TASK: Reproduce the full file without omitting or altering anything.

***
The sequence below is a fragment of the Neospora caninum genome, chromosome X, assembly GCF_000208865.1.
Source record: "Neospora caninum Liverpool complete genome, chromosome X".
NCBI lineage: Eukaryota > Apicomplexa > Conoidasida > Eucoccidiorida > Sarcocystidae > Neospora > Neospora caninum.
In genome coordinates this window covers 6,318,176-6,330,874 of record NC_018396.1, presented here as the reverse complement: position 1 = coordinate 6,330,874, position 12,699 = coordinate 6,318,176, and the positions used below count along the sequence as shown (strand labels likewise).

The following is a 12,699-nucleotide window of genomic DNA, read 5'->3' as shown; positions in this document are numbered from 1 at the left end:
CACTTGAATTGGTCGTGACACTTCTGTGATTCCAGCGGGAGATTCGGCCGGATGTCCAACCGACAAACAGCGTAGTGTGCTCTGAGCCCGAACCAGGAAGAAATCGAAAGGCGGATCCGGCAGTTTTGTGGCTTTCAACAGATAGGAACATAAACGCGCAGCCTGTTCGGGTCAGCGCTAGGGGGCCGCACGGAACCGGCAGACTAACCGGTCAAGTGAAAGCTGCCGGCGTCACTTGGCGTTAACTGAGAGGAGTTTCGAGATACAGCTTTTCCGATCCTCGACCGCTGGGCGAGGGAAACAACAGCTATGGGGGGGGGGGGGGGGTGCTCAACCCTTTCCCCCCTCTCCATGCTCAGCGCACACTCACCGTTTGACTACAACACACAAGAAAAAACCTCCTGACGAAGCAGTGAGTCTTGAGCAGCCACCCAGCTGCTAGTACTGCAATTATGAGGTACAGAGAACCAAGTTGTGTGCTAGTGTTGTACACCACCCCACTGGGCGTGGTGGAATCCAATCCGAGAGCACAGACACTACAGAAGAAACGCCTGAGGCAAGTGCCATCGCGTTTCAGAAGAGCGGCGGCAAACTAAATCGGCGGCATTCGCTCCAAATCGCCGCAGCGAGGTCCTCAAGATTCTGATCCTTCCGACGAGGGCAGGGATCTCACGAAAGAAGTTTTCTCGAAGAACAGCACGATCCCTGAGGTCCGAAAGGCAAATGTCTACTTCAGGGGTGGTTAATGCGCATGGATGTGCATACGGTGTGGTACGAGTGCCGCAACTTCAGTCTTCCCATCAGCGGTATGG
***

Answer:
The sequence below is a fragment of the Neospora caninum genome, chromosome X, assembly GCF_000208865.1.
Source record: "Neospora caninum Liverpool complete genome, chromosome X".
NCBI lineage: Eukaryota > Apicomplexa > Conoidasida > Eucoccidiorida > Sarcocystidae > Neospora > Neospora caninum.
In genome coordinates this window covers 6,318,176-6,330,874 of record NC_018396.1, presented here as the reverse complement: position 1 = coordinate 6,330,874, position 12,699 = coordinate 6,318,176, and the positions used below count along the sequence as shown (strand labels likewise).

The following is a 12,699-nucleotide window of genomic DNA, read 5'->3' as shown; positions in this document are numbered from 1 at the left end:
CACTTGAATTGGTCGTGACACTTCTGTGATTCCAGCGGGAGATTCGGCCGGATGTCCAACCGACAAACAGCGTAGTGTGCTCTGAGCCCGAACCAGGAAGAAATCGAAAGGCGGATCCGGCAGTTTTGTGGCTTTCAACAGATAGGAACATAAACGCGCAGCCTGTTCGGGTCAGCGCTAGGGGGCCGCACGGAACCGGCAGACTAACCGGTCAAGTGAAAGCTGCCGGCGTCACTTGGCGTTAACTGAGAGGAGTTTCGAGATACAGCTTTTCCGATCCTCGACCGCTGGGCGAGGGAAACAACAGCTATGGGGGGGGGGGGGGGGTGCTCAACCCTTTCCCCCCTCTCCATGCTCAGCGCACACTCACCGTTTGACTACAACACACAAGAAAAAACCTCCTGACGAAGCAGTGAGTCTTGAGCAGCCACCCAGCTGCTAGTACTGCAATTATGAGGTACAGAGAACCAAGTTGTGTGCTAGTGTTGTACACCACCCCACTGGGCGTGGTGGAATCCAATCCGAGAGCACAGACACTACAGAAGAAACGCCTGAGGCAAGTGCCATCGCGTTTCAGAAGAGCGGCGGCAAACTAAATCGGCGGCATTCGCTCCAAATCGCCGCAGCGAGGTCCTCAAGATTCTGATCCTTCCGACGAGGGCAGGGATCTCACGAAAGAAGTTTTCTCGAAGAACAGCACGATCCCTGAGGTCCGAAAGGCAAATGTCTACTTCAGGGGTGGTTAATGCGCATGGATGTGCATACGGTGTGGTACGAGTGCCGCAACTTCAGTCTTCCCATCAGCGGTATGG